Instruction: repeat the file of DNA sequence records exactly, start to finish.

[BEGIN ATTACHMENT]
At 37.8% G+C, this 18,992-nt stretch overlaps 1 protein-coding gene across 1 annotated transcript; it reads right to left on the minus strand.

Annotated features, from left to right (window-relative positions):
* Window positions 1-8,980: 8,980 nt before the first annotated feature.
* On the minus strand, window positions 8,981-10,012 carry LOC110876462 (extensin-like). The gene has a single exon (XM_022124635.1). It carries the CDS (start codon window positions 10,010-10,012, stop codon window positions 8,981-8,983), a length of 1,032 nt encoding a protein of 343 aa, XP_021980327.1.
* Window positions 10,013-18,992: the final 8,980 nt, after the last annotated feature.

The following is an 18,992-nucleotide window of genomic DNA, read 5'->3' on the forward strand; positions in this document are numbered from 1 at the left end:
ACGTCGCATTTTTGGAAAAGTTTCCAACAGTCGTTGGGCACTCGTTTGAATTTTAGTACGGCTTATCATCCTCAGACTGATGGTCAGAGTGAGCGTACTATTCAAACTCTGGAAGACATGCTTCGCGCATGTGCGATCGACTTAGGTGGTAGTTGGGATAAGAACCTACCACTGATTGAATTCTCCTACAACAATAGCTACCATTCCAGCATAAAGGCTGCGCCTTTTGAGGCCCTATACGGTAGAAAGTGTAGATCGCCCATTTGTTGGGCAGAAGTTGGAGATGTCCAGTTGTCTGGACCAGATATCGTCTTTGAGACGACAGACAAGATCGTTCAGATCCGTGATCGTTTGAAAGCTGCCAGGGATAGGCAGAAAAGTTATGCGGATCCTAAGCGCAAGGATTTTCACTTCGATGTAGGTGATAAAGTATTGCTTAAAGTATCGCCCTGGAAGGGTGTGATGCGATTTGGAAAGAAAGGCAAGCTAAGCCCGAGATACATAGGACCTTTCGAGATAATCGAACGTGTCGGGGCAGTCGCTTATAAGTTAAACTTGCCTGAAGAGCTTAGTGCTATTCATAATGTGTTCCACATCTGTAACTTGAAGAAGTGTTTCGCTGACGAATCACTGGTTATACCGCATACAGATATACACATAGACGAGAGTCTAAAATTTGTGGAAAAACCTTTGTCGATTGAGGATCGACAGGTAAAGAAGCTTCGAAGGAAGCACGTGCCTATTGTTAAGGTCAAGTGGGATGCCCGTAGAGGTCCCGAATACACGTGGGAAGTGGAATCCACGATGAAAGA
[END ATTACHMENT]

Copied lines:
At 37.8% G+C, this 18,992-nt stretch overlaps 1 protein-coding gene across 1 annotated transcript; it reads right to left on the minus strand.

Annotated features, from left to right (window-relative positions):
* Window positions 1-8,980: 8,980 nt before the first annotated feature.
* On the minus strand, window positions 8,981-10,012 carry LOC110876462 (extensin-like). The gene has a single exon (XM_022124635.1). It carries the CDS (start codon window positions 10,010-10,012, stop codon window positions 8,981-8,983), a length of 1,032 nt encoding a protein of 343 aa, XP_021980327.1.
* Window positions 10,013-18,992: the final 8,980 nt, after the last annotated feature.

The following is an 18,992-nucleotide window of genomic DNA, read 5'->3' on the forward strand; positions in this document are numbered from 1 at the left end:
ACGTCGCATTTTTGGAAAAGTTTCCAACAGTCGTTGGGCACTCGTTTGAATTTTAGTACGGCTTATCATCCTCAGACTGATGGTCAGAGTGAGCGTACTATTCAAACTCTGGAAGACATGCTTCGCGCATGTGCGATCGACTTAGGTGGTAGTTGGGATAAGAACCTACCACTGATTGAATTCTCCTACAACAATAGCTACCATTCCAGCATAAAGGCTGCGCCTTTTGAGGCCCTATACGGTAGAAAGTGTAGATCGCCCATTTGTTGGGCAGAAGTTGGAGATGTCCAGTTGTCTGGACCAGATATCGTCTTTGAGACGACAGACAAGATCGTTCAGATCCGTGATCGTTTGAAAGCTGCCAGGGATAGGCAGAAAAGTTATGCGGATCCTAAGCGCAAGGATTTTCACTTCGATGTAGGTGATAAAGTATTGCTTAAAGTATCGCCCTGGAAGGGTGTGATGCGATTTGGAAAGAAAGGCAAGCTAAGCCCGAGATACATAGGACCTTTCGAGATAATCGAACGTGTCGGGGCAGTCGCTTATAAGTTAAACTTGCCTGAAGAGCTTAGTGCTATTCATAATGTGTTCCACATCTGTAACTTGAAGAAGTGTTTCGCTGACGAATCACTGGTTATACCGCATACAGATATACACATAGACGAGAGTCTAAAATTTGTGGAAAAACCTTTGTCGATTGAGGATCGACAGGTAAAGAAGCTTCGAAGGAAGCACGTGCCTATTGTTAAGGTCAAGTGGGATGCCCGTAGAGGTCCCGAATACACGTGGGAAGTGGAATCCACGATGAAAGA